by Alberica Toia. Published: 13 October 2012

“It's the last frontier -you would say.
We're still here dancing on the edge of the world”
(Lawrence Ferlinghetti)

On September 12th we arrived at P2 very early in the morning, waiting for news and updates from the accelerator team. We were meant to collect data from a short pilot-run, few hours of data taking that should allow the machine to optimize the setup of the injection and collision of the proton and lead beams and the experiments to be ready to interpret and understand the physics message they were carrying.

Similar experiments have been carried out at RHIC, with d+Au collisions. The main difference with LHC is that RHIC has two independent rings and hence the magnetic fields that bend the colliding particles and stabilize the beams are independent. In contrast LHC is based on a two-in-one magnet design with identical bending fields on the central orbits of the two beams. This two-in-one magnet design of the LHC (as seen in Figure 1) fixes the relation between the momenta of beams in the two rings. However, LHC can adjust independently the radio frequencies of the p and Pb beams as it uses different RF systems in each ring. The RF systems are capable of operating independently at the different frequencies required during injection and ramping. This feature of LHC also allows keeping both particle types on stable central orbits inside their respective rings during injection and acceleration.

Before the test run we were all nervous since no one was sure about the success of the test. There were many things that could go wrong and we had to be very cautious.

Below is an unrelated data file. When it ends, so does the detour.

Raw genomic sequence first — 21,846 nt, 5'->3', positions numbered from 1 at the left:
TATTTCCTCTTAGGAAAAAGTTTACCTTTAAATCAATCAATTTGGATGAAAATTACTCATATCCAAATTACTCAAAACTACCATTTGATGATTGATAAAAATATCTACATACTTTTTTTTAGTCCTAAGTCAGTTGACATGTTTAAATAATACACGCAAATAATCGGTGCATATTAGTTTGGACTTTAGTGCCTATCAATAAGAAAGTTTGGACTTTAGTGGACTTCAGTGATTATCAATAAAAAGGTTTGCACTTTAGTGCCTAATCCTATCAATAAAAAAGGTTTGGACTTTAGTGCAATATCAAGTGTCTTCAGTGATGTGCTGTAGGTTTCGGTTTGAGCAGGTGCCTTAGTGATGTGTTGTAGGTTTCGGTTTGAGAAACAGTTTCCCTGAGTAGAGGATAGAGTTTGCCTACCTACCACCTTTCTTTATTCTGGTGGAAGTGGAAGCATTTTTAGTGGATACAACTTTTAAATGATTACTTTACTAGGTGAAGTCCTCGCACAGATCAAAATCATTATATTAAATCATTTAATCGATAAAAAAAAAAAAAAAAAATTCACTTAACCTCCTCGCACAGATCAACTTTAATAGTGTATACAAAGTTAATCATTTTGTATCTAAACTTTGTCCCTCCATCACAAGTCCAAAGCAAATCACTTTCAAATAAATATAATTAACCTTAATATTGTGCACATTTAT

Early in the morning, the control room at P2 was full of people who were trying to set up the detectors and ensure a smooth run of p-Pb collisions. We reviewed the status of detectors, triggers, plans and procedures.

Diagram showing the cross sectors of the bending magnets of RHIC (left) and LHC (right)

The trigger menu had been discussed and we went through every detail just a few hours before the beginning of the data-taking. We seemed to get some noise in the SPD, seen in the dry run (i.e. runs taken for test, without beam) which would lead to the exclusion of the SPD from the trigger configuration. In addition, we reviewed the procedures for calibrating the detectors, reconstructing the data, simulating in Monte Carlo with the same configuration as in reality. Everything had to be fast and efficient for a successful run!

Once we had “stable beams” at the LHC we switched on a minimum number of detectors, mainly those that are needed for the early analyses.

We had agreed for a minimum number of events (500k). After we collected those, we switched on all other ALICE detectors. To get these data we spent almost four hours in this configuration before changing the colliding position by half a meter up- or down-stream. This special configuration allows to exploit the rapidity coverage of our detector, and to understand our systematic uncertainties.

-13:50: LHC starts the first attempt of a fill for proton and lead ions into the ring. Shortly afterwards the accelerator team has to deal with some problems with the control of the radio frequencies of the two beams and change the setup of the machine.

-16:00 LHC starts injecting; this time a problem appears in the communication between the LHC and the SPS and the lead-ion beam is not properly injected

- 18:30: It seems that the LHC is ready to fill again with ions. Unfortunately, the ion beam is lost during the ramp-up because of new collimator settings that did not work. The accelerator team just had to go back to the original ones we had planned to use. As LHC accelerates two different beams of protons and lead ions various dynamic issues have to be taken into account.

- 22:30: We get the next fill; ramp reaches its full energy around 23:00 with 15 bunches for each beam. It seems to be right this time! Finally, around midnight we get the first collisions!